A couple days ago I asked the blogosphere should I get an N810 and like the blogosphere normally answers I got nothing back. That’s fine, I’m used to talking to myself on my blog. However I decided that I would give it a go. I knew that if things didn’t work out I would return it. It arrived last night and I thought I would describe what I went through. It is also interesting that this morning from the blogosphere I got a comment on my article that was crossposted to my vox blog (hey I’m sorry vox users get weird characters).
Hyphn on vox asked:
Nice article. I’m in a similar situation to yourself. I’ve got a Palm TX and an Nokia 770 (& N95 8GB).
I use the N95 8GB for all of my music and podcasts (it automatically downloads them over the air). I have a Palm Infrared keyboard for my TX, which is nice, but the problem is that you just can’t really see the screen when you are out in bright sunshine. – Is the N810 screen readable in bright sunshine?
The N770 is ok, but it’s a bit slow and the lack of a keyboard (of any description) is a killer…. Not sure I can justify the extra 280GBP for another device thought…. (?)
So I’m going to cover this comment in this article.
I’ve never had a keyboard for the TX, I’m a fast on screen keyboard typer. I knew however when my wife tried out the N800 it wasn’t for me since I’m more active online these days, the keyboard would be essential. I never really wrote long blog articles on the TX so this is a hope for the N810. I tried it the N810 outside today and in bright clear sky direct sunlight the screen was washed out but readable. So I think the transreflective coating they advertise does work as designed. For thoughts on whether the device is worth money, well I’m going to be writing about the device for the next couple weeks or so, what I find, how I make things work, and some things that people may not know because they are not widely published. Hopefully yhis will help you make a sound decision.
So everyone now knows I have an N810, I also added an 8 GB micro SD card (with mini SD converter card so it would fit). Xie ‘anthia still feels that I’m going to feel cramped on space. I unpacked the device last night and imeediatly had it flashed to the newest OS 2008 revision, curse the mobile ubuntu team for not having the port finished and ready to go. I then paired it with my phone and installed everything that seemed interesting.
After trying to uninstall somethign I discovered that I had the rare N810 bug that sets the internal card read only and corrupts the data. At this point I reflashed the device, formatted the internal memory card (virtual ram made it so I had to reflash before I hear any comments), and started over. I had spent so much time installing software on the previous run that I wasn’t going to go through all of that again in one sitting. Let’s however looked at what I did do.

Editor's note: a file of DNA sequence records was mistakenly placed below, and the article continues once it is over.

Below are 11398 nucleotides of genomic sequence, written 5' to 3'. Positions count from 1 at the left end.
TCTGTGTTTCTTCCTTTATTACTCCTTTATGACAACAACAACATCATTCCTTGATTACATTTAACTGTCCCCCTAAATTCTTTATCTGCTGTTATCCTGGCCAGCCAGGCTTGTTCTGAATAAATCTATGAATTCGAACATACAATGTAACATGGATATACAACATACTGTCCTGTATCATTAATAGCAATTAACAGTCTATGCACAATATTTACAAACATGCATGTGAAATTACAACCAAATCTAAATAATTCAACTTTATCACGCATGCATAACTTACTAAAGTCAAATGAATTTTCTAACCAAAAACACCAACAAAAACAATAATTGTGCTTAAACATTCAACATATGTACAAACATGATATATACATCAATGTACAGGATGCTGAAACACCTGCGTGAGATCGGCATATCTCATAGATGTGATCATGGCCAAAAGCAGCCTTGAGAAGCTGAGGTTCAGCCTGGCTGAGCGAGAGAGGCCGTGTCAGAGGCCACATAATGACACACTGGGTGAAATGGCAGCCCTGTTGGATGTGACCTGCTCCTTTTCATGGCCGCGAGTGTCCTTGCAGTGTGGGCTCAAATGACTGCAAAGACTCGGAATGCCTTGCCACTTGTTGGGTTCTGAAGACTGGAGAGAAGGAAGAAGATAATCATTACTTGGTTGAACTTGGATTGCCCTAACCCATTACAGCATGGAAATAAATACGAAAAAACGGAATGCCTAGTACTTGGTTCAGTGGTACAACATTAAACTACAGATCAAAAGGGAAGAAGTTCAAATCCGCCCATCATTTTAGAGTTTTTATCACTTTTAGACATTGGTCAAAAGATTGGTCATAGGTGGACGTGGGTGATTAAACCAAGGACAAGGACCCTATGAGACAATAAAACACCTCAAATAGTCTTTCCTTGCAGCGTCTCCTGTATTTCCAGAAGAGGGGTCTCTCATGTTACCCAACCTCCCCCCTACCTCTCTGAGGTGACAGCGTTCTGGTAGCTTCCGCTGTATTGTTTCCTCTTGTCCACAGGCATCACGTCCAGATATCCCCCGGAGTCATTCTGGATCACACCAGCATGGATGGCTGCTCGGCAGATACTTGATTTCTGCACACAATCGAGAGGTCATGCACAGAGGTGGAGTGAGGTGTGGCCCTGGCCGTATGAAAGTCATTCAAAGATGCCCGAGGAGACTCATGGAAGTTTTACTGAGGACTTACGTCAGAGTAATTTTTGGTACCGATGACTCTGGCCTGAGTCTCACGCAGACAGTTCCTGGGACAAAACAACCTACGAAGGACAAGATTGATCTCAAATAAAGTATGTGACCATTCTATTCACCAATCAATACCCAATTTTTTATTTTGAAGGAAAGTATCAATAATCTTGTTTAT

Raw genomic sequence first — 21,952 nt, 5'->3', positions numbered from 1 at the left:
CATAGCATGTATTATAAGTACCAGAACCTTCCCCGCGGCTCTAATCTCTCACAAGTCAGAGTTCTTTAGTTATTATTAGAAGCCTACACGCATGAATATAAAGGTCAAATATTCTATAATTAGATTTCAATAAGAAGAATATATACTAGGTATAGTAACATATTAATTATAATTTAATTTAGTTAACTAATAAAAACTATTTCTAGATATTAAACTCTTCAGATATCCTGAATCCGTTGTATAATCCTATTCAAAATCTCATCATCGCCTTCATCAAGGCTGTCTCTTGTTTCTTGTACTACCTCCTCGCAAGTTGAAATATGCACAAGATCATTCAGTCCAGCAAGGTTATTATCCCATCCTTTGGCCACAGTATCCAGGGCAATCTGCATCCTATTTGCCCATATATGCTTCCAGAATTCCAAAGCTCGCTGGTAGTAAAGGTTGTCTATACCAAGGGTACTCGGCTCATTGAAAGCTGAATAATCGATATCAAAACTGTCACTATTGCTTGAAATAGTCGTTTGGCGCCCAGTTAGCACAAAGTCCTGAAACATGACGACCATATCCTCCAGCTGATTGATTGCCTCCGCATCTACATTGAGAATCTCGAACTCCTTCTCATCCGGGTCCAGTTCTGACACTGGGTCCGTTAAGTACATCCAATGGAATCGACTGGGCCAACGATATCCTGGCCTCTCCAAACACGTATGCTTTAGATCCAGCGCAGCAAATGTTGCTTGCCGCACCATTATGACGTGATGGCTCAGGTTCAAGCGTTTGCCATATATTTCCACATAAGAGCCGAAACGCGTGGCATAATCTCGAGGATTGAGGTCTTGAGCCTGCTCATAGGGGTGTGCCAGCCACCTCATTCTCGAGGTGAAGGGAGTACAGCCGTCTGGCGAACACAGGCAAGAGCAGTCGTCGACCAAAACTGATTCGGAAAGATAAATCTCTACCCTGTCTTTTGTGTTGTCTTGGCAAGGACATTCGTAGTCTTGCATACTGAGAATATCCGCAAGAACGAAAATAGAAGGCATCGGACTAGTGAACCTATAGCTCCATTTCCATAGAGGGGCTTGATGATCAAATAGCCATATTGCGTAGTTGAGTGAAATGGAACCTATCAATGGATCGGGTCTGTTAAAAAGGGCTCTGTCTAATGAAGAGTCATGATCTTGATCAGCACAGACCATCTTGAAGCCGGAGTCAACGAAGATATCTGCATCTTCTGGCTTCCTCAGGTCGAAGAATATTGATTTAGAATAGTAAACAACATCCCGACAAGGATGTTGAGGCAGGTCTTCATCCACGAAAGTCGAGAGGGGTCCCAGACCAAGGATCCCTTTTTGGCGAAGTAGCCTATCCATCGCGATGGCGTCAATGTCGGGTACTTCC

I went through and chose a theme to my liking, I cleaned out the bundled maps and documentation. I removed the demo music, video, and images. I removed the map application and the welcome application. In essence I stripped down the device as far as possible befoer starting over. I didn’t need those things, and for map GPS data I plan on using maemo mapper, so I’ll get to that in a future blog article.
So what did I install?
Seeing as I have some guidance from Xie ‘lanthia on what is good and what is not so good, I followed her lead on some of my applications. The first thing I installed was Pidgin, if you are unfamilar with Pidgin think of it as an IM product similar to Trillian. It allows you to connect to many other IM networks at once. The included chat progam bundled with the N810 really is good for gtalk, but what if I wanted more. Pidgin right now is configured to connect to the following IM networks (some I rarely use) – Gtalk, AIM, MSN, Yahoo, and Myspace Chat. Also I installed Skype, thought I would mention it here while I was talking about IM. So the N810 allows me to connect six instant messenger networks at the same time. I’m all about ubuiquitous internet communication, especially when I can talk or broadcast across everywhere from a single point.
Pidgin Screenshot from maemo.org